Going offshore is still a challenge for me. It’s beautiful out there and I’m getting more and more comfortable with it, but I think I’m still rattled from our experience crossing to the Azores a year ago. Not to mention that I’m prone to seasickness. We had no wind and pretty flat seas coming out of Beaufort, but the slight waves that were rolling at us from the side sent me down below to put on another scopolamine patch. I think that’s going to be part of the prep for going offshore from now on, though I’m open to other seasickness remedies if anyone cares to share them. I’ve heard ginger capsules can help. Maybe I’ll try that next time?
When we realized that we’d be hitting Charleston at night, we started slowing ourselves down so we could enter the inlet in daylight hours. But slowing ourselves down to kill eight hours just seemed silly when we crunched the numbers and saw that in a few more hours we could get to Tybee Inlet and Savannah. So on we went, listening to the weather forecast, which promised a little bit of wind out of the northeast to help get us there. Alas, that wind didn’t materialize and we ended up stopping in Hilton Head, South Carolina, to refuel. The cool thing about stopping in Hilton Head was that Rich’s mom, Lydia, was able to join us for the last day of sailing (okay, motoring) to Savannah.
The forecast was for very little wind again, but we figured we could motor offshore and come in through the Tybee Inlet, making it to Delegal Creek marina near Lydia’s house on Skidaway Island by that afternoon. But the fog was so dense that we wound up taking the ICW instead, very slowly because we couldn’t see more than a few feet in front of us at times. Eventually the fog lifted and we were treated to a beautiful sunny day with temps in the 70s. Hard to believe it’s December! We stopped for lunch at Tubby’s Tank House in Thunderbolt, which is a funky little hole-in-the-wall with great seafood and a fun open-air patio. A few hours later we were tucked into a slip in Isle of Hope, a few hours’ sail from Delegal.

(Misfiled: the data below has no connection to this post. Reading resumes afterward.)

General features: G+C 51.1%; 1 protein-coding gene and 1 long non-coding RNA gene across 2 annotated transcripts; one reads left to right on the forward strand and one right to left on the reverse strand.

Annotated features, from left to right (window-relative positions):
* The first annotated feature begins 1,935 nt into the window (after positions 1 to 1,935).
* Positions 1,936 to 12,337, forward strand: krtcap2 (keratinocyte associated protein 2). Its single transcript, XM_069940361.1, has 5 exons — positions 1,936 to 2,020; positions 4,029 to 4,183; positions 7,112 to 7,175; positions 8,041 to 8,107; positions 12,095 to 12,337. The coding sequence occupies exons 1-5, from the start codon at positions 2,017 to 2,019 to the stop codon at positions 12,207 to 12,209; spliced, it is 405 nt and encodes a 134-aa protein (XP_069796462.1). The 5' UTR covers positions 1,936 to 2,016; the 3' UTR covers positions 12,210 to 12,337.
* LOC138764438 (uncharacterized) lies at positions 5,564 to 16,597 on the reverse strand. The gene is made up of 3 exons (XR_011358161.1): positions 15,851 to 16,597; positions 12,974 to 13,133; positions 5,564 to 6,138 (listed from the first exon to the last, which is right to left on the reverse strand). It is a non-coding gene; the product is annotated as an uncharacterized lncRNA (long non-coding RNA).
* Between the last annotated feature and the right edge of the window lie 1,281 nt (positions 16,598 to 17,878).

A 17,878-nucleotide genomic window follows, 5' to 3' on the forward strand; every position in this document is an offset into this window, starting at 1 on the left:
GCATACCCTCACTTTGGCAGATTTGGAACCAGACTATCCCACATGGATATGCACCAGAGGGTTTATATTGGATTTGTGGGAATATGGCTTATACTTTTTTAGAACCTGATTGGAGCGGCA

The next day we sailed to Delegal. Lydia and the dock master, Billy, were there to catch our lines. Everyone had warned us about the current coming in here and I was a little nervous, but Rich effortlessly guided us in like the pro that he is. So now Mata Hari is all tied up and secure in her new home. We’ll be here for the next month working on boat projects, like the dinghy that Rich is building, installing solar panels, finishing the dodger, and fixing all the little things that broke while we were getting here. Yep, we’ll be working on our boat in paradise!